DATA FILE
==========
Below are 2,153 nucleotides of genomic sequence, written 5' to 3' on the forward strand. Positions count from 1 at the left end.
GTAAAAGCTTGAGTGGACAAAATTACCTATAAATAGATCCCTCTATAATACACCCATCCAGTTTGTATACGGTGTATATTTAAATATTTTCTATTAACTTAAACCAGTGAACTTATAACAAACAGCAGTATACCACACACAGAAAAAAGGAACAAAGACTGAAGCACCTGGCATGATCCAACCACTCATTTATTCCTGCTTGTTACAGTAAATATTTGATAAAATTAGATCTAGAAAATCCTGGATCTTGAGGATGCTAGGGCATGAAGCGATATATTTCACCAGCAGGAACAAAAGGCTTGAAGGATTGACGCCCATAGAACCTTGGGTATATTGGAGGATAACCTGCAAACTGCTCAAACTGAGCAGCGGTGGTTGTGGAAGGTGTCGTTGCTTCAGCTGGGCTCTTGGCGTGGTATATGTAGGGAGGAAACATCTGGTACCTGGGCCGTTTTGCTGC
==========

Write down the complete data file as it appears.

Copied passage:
Below are 2,153 nucleotides of genomic sequence, written 5' to 3' on the forward strand. Positions count from 1 at the left end.
GTAAAAGCTTGAGTGGACAAAATTACCTATAAATAGATCCCTCTATAATACACCCATCCAGTTTGTATACGGTGTATATTTAAATATTTTCTATTAACTTAAACCAGTGAACTTATAACAAACAGCAGTATACCACACACAGAAAAAAGGAACAAAGACTGAAGCACCTGGCATGATCCAACCACTCATTTATTCCTGCTTGTTACAGTAAATATTTGATAAAATTAGATCTAGAAAATCCTGGATCTTGAGGATGCTAGGGCATGAAGCGATATATTTCACCAGCAGGAACAAAAGGCTTGAAGGATTGACGCCCATAGAACCTTGGGTATATTGGAGGATAACCTGCAAACTGCTCAAACTGAGCAGCGGTGGTTGTGGAAGGTGTCGTTGCTTCAGCTGGGCTCTTGGCGTGGTATATGTAGGGAGGAAACATCTGGTACCTGGGCCGTTTTGCTGC